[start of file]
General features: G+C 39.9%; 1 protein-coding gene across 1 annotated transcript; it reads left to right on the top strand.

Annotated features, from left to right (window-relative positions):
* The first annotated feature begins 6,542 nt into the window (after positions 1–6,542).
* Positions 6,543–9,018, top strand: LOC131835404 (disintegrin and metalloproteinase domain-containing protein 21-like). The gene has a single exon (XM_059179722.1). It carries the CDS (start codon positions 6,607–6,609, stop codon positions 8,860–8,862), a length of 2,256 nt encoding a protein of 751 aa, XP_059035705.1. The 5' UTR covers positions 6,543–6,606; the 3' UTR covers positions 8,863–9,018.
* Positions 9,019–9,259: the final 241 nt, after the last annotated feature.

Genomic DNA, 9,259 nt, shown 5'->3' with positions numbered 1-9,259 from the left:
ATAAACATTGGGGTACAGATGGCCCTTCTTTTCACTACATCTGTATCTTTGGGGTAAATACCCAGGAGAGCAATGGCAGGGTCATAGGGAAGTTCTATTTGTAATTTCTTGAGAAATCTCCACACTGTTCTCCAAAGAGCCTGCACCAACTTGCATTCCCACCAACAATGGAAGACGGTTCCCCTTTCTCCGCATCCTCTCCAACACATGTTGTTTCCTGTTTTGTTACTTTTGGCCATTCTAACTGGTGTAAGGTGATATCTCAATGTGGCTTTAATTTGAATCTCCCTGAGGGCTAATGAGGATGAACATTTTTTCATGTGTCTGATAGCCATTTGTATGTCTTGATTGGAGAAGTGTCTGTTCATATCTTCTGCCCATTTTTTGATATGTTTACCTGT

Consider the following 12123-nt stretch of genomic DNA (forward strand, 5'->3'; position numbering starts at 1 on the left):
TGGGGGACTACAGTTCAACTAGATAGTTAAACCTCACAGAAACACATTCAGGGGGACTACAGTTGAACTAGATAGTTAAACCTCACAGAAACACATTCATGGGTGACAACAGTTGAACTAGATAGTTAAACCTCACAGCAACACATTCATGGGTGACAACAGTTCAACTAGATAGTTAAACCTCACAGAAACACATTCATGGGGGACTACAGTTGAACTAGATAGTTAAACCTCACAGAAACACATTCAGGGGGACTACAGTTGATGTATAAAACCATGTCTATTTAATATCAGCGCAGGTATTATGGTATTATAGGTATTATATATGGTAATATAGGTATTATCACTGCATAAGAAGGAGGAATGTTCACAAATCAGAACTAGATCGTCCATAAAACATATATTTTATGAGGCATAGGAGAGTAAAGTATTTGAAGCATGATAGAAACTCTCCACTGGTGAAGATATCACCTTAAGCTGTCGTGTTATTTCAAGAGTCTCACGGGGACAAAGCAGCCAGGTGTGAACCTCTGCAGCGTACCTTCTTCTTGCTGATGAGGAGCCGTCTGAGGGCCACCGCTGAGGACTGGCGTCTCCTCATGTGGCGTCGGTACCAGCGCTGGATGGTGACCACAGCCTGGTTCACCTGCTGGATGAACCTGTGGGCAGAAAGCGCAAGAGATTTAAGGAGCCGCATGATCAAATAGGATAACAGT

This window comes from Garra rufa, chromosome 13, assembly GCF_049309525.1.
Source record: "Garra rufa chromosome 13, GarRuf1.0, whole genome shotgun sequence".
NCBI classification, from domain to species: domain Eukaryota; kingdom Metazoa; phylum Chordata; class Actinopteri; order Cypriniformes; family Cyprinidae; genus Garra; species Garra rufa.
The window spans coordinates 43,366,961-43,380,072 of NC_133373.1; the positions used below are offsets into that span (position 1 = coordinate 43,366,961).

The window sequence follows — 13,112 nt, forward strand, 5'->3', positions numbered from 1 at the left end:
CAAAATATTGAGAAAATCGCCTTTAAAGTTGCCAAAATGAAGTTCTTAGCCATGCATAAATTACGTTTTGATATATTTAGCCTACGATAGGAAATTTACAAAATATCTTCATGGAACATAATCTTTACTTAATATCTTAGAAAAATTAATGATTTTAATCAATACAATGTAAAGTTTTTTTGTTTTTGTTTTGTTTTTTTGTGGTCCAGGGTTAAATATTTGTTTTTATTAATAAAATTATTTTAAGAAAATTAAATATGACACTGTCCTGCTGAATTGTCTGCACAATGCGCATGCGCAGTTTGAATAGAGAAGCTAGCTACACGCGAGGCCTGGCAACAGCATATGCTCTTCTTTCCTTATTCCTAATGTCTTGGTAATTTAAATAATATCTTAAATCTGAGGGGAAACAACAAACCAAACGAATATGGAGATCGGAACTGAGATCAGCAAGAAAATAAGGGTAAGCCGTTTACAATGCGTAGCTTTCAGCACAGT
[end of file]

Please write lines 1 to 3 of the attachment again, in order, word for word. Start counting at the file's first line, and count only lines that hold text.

General features: G+C 39.9%; 1 protein-coding gene across 1 annotated transcript; it reads left to right on the top strand.

Annotated features, from left to right (window-relative positions):
* The first annotated feature begins 6,542 nt into the window (after positions 1–6,542).